I machine the edges first on a surface planer, but has to be finished with a hand plane to smooth out the tiny ridges that the machine leaves. The thickness of the oak in this photo is 2cm, so the ridges are about half a mm apart
The staves are glued to each other one-by-one. I like to leave the glue to fully cure over night. I’ve spent the last few days cutting 28 mortice and tenon joints for the oak settle.
I marked up the leg and frame components and then the mortices are cut using the morticer.
It’s vital that time is taken to get the mortices in exactly the same position on each rail. I also routed a groove in the rails to receive the edges of the panels.
I cut the tenon cheeks on the bandsaw. In this instance the thickness of the tenon is the same as the width of the groove.
In the above photo you can just see where I’ve scored a line to mark the tenon shoulder. There’s one on the other end, and again it’s important that they are marked exactly the same distance apart on each component.
I placed a chisel in the shoulder mark and use the square the make sure it will cut at right angle to the face of the component.
The fit should be nice and snug.
Here’s the back panel. You can see all the stiles (the shorter vertical pieces) fitting cleanly, and at right angles to the rails (the longer horizontal pieces).
Here is a dry fit (no glue) with the legs in place.
It’s been a fiddly few days tweaking all the components to fit together. There’s still a long way to go, but here is a pic of the first dry fit. I think it looks very handsome.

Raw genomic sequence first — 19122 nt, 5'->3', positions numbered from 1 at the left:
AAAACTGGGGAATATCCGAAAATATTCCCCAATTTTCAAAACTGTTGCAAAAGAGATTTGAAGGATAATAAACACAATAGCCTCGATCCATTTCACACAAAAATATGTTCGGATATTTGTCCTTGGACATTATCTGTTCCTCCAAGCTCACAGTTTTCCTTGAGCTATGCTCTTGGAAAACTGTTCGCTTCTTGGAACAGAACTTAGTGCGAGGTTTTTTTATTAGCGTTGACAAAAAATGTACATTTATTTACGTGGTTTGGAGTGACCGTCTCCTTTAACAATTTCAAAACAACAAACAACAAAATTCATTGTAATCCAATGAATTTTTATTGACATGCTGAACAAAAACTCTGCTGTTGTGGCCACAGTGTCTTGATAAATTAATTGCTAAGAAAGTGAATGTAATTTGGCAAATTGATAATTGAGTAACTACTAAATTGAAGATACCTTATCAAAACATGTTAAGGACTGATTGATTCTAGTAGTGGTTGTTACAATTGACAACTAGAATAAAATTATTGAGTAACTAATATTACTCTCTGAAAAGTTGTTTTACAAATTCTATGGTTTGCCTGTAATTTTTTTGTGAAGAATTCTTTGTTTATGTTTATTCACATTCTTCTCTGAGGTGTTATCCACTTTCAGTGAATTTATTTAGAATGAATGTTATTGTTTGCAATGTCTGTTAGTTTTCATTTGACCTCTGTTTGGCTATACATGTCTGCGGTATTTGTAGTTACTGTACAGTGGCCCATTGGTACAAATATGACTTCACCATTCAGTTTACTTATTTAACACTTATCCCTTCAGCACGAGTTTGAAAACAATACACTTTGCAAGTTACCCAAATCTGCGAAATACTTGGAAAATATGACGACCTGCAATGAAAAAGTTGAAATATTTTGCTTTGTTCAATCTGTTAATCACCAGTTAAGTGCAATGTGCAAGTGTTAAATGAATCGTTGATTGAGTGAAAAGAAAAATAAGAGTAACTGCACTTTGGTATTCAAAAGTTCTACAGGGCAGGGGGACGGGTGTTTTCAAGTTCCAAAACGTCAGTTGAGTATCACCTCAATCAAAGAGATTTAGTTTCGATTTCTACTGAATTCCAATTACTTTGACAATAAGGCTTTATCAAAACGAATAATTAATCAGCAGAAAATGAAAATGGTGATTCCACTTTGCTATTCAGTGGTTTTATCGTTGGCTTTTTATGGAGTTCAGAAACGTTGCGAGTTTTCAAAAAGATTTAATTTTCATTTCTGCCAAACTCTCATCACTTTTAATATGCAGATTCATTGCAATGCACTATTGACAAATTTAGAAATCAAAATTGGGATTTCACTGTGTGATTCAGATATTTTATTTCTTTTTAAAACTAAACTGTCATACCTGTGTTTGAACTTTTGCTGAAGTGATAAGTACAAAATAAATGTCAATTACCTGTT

Here is a side view of the settle. The back rest is angled back by about 5 degrees. To achieve this I cut a long wedge out of the square piece…
… and this is what Sasha and Sophie have done with the wedge offcuts.
The oak settle is finished, at last! Have a look. I’ve stained the oak slightly darker to match an existing table.
The batons under the seat flaps add strength and keep the wood from cupping. They are screwed on through a slot instead of a screw hole. This allows the wood to expand and contract across the grain without splitting.
The hinges are nicely burnished and recessed into the seat.
The back legs are attached to the arms with a through dovetail joint. This is not only an elegant detail, but also it holds the whole of the back panel in place.
The other end of the arm rests are doweled onto the front legs. They resist any pulling from the dovetails at the other end. the whole structure of the settle allows the wood to sympathetically ‘breathe’ over time, whilst keeping sound mechanical strength as it gets used.
The settle is delivered… just!
I finally managed to deliver the oak settle, and it looks fantastic in its new home. The narrow alleyway we intended to carry it along was unfortunately locked, with no key holder to be found. It was quite an effort to carry it along an alternative route – a narrow crumbling path on a steep slope, over 3 fences and through a hedge. Only crocodiles snapping at our ankles would have made it more treacherous! Thanks to Sam, Noel and Jeff for helping.